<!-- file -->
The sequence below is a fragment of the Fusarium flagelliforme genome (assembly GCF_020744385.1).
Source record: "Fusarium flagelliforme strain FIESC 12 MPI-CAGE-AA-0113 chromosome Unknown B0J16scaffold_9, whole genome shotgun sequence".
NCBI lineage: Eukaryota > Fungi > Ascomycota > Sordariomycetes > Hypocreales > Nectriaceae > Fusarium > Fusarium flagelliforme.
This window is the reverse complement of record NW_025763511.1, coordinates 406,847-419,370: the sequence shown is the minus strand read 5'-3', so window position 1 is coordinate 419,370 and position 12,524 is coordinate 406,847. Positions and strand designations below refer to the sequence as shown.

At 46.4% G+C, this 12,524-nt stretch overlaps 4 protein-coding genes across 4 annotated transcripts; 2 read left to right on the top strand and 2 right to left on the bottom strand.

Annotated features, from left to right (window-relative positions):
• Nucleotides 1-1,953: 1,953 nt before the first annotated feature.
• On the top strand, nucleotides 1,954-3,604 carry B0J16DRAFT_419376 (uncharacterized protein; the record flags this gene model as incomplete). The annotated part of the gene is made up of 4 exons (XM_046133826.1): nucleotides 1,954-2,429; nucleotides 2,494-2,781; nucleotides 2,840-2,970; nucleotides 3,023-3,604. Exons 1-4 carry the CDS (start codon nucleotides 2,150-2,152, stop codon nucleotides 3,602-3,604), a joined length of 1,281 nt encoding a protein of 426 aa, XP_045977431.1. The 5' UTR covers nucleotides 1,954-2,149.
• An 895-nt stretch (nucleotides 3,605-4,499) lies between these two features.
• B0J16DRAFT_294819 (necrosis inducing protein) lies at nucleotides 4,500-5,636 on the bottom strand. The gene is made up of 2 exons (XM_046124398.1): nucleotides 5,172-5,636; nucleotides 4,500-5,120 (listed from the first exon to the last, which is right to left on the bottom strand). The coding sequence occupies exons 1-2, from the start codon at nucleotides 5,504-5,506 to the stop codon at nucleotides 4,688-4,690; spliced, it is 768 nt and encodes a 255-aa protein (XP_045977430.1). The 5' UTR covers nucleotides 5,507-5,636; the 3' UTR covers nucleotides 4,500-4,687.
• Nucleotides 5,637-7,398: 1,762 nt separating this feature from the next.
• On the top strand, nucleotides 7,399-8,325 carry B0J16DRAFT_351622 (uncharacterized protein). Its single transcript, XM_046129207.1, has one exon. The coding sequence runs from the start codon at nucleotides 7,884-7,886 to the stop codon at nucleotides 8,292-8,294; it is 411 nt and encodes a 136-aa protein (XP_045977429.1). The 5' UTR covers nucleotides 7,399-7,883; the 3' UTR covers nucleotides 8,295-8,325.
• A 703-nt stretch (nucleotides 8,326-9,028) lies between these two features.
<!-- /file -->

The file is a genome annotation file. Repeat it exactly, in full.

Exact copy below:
The sequence below is a fragment of the Fusarium flagelliforme genome (assembly GCF_020744385.1).
Source record: "Fusarium flagelliforme strain FIESC 12 MPI-CAGE-AA-0113 chromosome Unknown B0J16scaffold_9, whole genome shotgun sequence".
NCBI lineage: Eukaryota > Fungi > Ascomycota > Sordariomycetes > Hypocreales > Nectriaceae > Fusarium > Fusarium flagelliforme.
This window is the reverse complement of record NW_025763511.1, coordinates 406,847-419,370: the sequence shown is the minus strand read 5'-3', so window position 1 is coordinate 419,370 and position 12,524 is coordinate 406,847. Positions and strand designations below refer to the sequence as shown.

At 46.4% G+C, this 12,524-nt stretch overlaps 4 protein-coding genes across 4 annotated transcripts; 2 read left to right on the top strand and 2 right to left on the bottom strand.

Annotated features, from left to right (window-relative positions):
• Nucleotides 1-1,953: 1,953 nt before the first annotated feature.
• On the top strand, nucleotides 1,954-3,604 carry B0J16DRAFT_419376 (uncharacterized protein; the record flags this gene model as incomplete). The annotated part of the gene is made up of 4 exons (XM_046133826.1): nucleotides 1,954-2,429; nucleotides 2,494-2,781; nucleotides 2,840-2,970; nucleotides 3,023-3,604. Exons 1-4 carry the CDS (start codon nucleotides 2,150-2,152, stop codon nucleotides 3,602-3,604), a joined length of 1,281 nt encoding a protein of 426 aa, XP_045977431.1. The 5' UTR covers nucleotides 1,954-2,149.
• An 895-nt stretch (nucleotides 3,605-4,499) lies between these two features.
• B0J16DRAFT_294819 (necrosis inducing protein) lies at nucleotides 4,500-5,636 on the bottom strand. The gene is made up of 2 exons (XM_046124398.1): nucleotides 5,172-5,636; nucleotides 4,500-5,120 (listed from the first exon to the last, which is right to left on the bottom strand). The coding sequence occupies exons 1-2, from the start codon at nucleotides 5,504-5,506 to the stop codon at nucleotides 4,688-4,690; spliced, it is 768 nt and encodes a 255-aa protein (XP_045977430.1). The 5' UTR covers nucleotides 5,507-5,636; the 3' UTR covers nucleotides 4,500-4,687.
• Nucleotides 5,637-7,398: 1,762 nt separating this feature from the next.
• On the top strand, nucleotides 7,399-8,325 carry B0J16DRAFT_351622 (uncharacterized protein). Its single transcript, XM_046129207.1, has one exon. The coding sequence runs from the start codon at nucleotides 7,884-7,886 to the stop codon at nucleotides 8,292-8,294; it is 411 nt and encodes a 136-aa protein (XP_045977429.1). The 5' UTR covers nucleotides 7,399-7,883; the 3' UTR covers nucleotides 8,295-8,325.
• A 703-nt stretch (nucleotides 8,326-9,028) lies between these two features.